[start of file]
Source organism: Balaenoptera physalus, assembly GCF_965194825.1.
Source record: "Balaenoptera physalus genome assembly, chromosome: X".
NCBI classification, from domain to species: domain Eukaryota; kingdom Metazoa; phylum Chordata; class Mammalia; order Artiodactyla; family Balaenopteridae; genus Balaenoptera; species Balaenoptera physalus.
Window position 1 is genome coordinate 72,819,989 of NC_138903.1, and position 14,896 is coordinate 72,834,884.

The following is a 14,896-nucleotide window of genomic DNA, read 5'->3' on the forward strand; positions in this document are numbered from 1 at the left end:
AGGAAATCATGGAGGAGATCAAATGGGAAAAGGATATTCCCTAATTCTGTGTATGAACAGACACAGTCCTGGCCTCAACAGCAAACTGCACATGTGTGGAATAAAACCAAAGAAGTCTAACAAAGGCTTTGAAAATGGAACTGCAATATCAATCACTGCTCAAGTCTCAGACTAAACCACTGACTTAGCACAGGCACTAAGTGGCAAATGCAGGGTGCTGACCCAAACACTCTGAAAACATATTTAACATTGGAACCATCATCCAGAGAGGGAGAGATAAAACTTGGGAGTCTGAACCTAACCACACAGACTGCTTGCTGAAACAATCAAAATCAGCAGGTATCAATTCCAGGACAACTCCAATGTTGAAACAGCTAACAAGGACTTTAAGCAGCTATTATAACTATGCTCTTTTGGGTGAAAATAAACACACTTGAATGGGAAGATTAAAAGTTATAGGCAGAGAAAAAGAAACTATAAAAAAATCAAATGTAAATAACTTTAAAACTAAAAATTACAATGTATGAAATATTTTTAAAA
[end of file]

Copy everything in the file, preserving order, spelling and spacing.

Source organism: Balaenoptera physalus, assembly GCF_965194825.1.
Source record: "Balaenoptera physalus genome assembly, chromosome: X".
NCBI classification, from domain to species: domain Eukaryota; kingdom Metazoa; phylum Chordata; class Mammalia; order Artiodactyla; family Balaenopteridae; genus Balaenoptera; species Balaenoptera physalus.
Window position 1 is genome coordinate 72,819,989 of NC_138903.1, and position 14,896 is coordinate 72,834,884.

The following is a 14,896-nucleotide window of genomic DNA, read 5'->3' on the forward strand; positions in this document are numbered from 1 at the left end:
AGGAAATCATGGAGGAGATCAAATGGGAAAAGGATATTCCCTAATTCTGTGTATGAACAGACACAGTCCTGGCCTCAACAGCAAACTGCACATGTGTGGAATAAAACCAAAGAAGTCTAACAAAGGCTTTGAAAATGGAACTGCAATATCAATCACTGCTCAAGTCTCAGACTAAACCACTGACTTAGCACAGGCACTAAGTGGCAAATGCAGGGTGCTGACCCAAACACTCTGAAAACATATTTAACATTGGAACCATCATCCAGAGAGGGAGAGATAAAACTTGGGAGTCTGAACCTAACCACACAGACTGCTTGCTGAAACAATCAAAATCAGCAGGTATCAATTCCAGGACAACTCCAATGTTGAAACAGCTAACAAGGACTTTAAGCAGCTATTATAACTATGCTCTTTTGGGTGAAAATAAACACACTTGAATGGGAAGATTAAAAGTTATAGGCAGAGAAAAAGAAACTATAAAAAAATCAAATGTAAATAACTTTAAAACTAAAAATTACAATGTATGAAATATTTTTAAAA